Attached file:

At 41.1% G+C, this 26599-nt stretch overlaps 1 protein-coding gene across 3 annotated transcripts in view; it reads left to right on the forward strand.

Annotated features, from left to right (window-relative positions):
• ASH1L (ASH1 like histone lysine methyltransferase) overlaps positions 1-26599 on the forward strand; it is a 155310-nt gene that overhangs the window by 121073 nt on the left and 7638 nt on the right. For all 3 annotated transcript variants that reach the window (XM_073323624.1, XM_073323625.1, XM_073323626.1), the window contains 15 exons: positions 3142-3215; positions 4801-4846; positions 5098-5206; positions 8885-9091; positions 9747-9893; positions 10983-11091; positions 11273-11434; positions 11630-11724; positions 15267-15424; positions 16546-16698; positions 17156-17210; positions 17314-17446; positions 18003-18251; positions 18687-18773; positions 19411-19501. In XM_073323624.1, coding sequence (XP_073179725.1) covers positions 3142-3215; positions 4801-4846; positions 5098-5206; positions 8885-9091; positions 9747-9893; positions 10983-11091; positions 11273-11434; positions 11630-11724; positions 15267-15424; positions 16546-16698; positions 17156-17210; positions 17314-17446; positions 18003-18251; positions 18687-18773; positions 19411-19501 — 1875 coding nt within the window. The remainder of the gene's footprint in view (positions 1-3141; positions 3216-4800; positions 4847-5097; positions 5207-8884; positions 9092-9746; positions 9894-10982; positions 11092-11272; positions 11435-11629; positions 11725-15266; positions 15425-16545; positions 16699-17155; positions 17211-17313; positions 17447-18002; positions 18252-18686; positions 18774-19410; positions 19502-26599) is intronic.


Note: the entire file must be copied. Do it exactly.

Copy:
At 41.1% G+C, this 26599-nt stretch overlaps 1 protein-coding gene across 3 annotated transcripts in view; it reads left to right on the forward strand.

Annotated features, from left to right (window-relative positions):
• ASH1L (ASH1 like histone lysine methyltransferase) overlaps positions 1-26599 on the forward strand; it is a 155310-nt gene that overhangs the window by 121073 nt on the left and 7638 nt on the right. For all 3 annotated transcript variants that reach the window (XM_073323624.1, XM_073323625.1, XM_073323626.1), the window contains 15 exons: positions 3142-3215; positions 4801-4846; positions 5098-5206; positions 8885-9091; positions 9747-9893; positions 10983-11091; positions 11273-11434; positions 11630-11724; positions 15267-15424; positions 16546-16698; positions 17156-17210; positions 17314-17446; positions 18003-18251; positions 18687-18773; positions 19411-19501. In XM_073323624.1, coding sequence (XP_073179725.1) covers positions 3142-3215; positions 4801-4846; positions 5098-5206; positions 8885-9091; positions 9747-9893; positions 10983-11091; positions 11273-11434; positions 11630-11724; positions 15267-15424; positions 16546-16698; positions 17156-17210; positions 17314-17446; positions 18003-18251; positions 18687-18773; positions 19411-19501 — 1875 coding nt within the window. The remainder of the gene's footprint in view (positions 1-3141; positions 3216-4800; positions 4847-5097; positions 5207-8884; positions 9092-9746; positions 9894-10982; positions 11092-11272; positions 11435-11629; positions 11725-15266; positions 15425-16545; positions 16699-17155; positions 17211-17313; positions 17447-18002; positions 18252-18686; positions 18774-19410; positions 19502-26599) is intronic.